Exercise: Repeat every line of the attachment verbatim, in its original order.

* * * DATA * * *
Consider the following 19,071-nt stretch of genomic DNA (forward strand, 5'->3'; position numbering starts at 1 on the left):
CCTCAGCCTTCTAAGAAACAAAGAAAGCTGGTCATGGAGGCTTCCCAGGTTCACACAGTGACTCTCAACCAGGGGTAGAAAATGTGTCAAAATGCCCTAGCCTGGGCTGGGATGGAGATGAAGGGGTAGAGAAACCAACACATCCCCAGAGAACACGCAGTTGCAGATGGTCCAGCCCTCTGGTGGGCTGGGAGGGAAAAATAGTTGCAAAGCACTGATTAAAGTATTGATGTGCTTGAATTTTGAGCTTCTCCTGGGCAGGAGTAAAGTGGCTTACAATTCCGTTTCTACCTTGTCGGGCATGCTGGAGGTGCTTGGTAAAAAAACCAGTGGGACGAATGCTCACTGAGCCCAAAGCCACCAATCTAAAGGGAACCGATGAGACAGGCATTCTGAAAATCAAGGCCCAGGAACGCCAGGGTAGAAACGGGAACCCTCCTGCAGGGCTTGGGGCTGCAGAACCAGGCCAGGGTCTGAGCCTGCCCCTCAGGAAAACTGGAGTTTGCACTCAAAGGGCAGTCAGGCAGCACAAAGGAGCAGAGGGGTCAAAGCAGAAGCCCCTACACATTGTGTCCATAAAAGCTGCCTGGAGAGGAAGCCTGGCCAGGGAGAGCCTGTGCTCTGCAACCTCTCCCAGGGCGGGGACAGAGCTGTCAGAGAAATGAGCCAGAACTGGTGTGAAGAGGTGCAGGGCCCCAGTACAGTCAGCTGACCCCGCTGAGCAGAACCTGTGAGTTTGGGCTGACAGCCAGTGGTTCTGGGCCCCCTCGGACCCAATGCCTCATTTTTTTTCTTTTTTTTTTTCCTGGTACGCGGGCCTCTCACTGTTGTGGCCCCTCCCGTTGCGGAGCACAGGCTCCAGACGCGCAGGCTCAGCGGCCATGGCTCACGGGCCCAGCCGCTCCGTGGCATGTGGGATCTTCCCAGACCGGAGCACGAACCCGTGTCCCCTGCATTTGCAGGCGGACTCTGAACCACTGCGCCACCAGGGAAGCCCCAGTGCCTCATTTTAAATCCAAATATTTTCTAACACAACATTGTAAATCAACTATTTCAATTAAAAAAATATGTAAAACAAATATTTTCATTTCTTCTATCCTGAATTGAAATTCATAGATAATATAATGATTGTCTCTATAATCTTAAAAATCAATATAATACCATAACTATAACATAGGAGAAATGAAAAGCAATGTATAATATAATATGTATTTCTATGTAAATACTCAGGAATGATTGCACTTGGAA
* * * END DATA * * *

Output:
Consider the following 19,071-nt stretch of genomic DNA (forward strand, 5'->3'; position numbering starts at 1 on the left):
CCTCAGCCTTCTAAGAAACAAAGAAAGCTGGTCATGGAGGCTTCCCAGGTTCACACAGTGACTCTCAACCAGGGGTAGAAAATGTGTCAAAATGCCCTAGCCTGGGCTGGGATGGAGATGAAGGGGTAGAGAAACCAACACATCCCCAGAGAACACGCAGTTGCAGATGGTCCAGCCCTCTGGTGGGCTGGGAGGGAAAAATAGTTGCAAAGCACTGATTAAAGTATTGATGTGCTTGAATTTTGAGCTTCTCCTGGGCAGGAGTAAAGTGGCTTACAATTCCGTTTCTACCTTGTCGGGCATGCTGGAGGTGCTTGGTAAAAAAACCAGTGGGACGAATGCTCACTGAGCCCAAAGCCACCAATCTAAAGGGAACCGATGAGACAGGCATTCTGAAAATCAAGGCCCAGGAACGCCAGGGTAGAAACGGGAACCCTCCTGCAGGGCTTGGGGCTGCAGAACCAGGCCAGGGTCTGAGCCTGCCCCTCAGGAAAACTGGAGTTTGCACTCAAAGGGCAGTCAGGCAGCACAAAGGAGCAGAGGGGTCAAAGCAGAAGCCCCTACACATTGTGTCCATAAAAGCTGCCTGGAGAGGAAGCCTGGCCAGGGAGAGCCTGTGCTCTGCAACCTCTCCCAGGGCGGGGACAGAGCTGTCAGAGAAATGAGCCAGAACTGGTGTGAAGAGGTGCAGGGCCCCAGTACAGTCAGCTGACCCCGCTGAGCAGAACCTGTGAGTTTGGGCTGACAGCCAGTGGTTCTGGGCCCCCTCGGACCCAATGCCTCATTTTTTTTCTTTTTTTTTTTCCTGGTACGCGGGCCTCTCACTGTTGTGGCCCCTCCCGTTGCGGAGCACAGGCTCCAGACGCGCAGGCTCAGCGGCCATGGCTCACGGGCCCAGCCGCTCCGTGGCATGTGGGATCTTCCCAGACCGGAGCACGAACCCGTGTCCCCTGCATTTGCAGGCGGACTCTGAACCACTGCGCCACCAGGGAAGCCCCAGTGCCTCATTTTAAATCCAAATATTTTCTAACACAACATTGTAAATCAACTATTTCAATTAAAAAAATATGTAAAACAAATATTTTCATTTCTTCTATCCTGAATTGAAATTCATAGATAATATAATGATTGTCTCTATAATCTTAAAAATCAATATAATACCATAACTATAACATAGGAGAAATGAAAAGCAATGTATAATATAATATGTATTTCTATGTAAATACTCAGGAATGATTGCACTTGGAA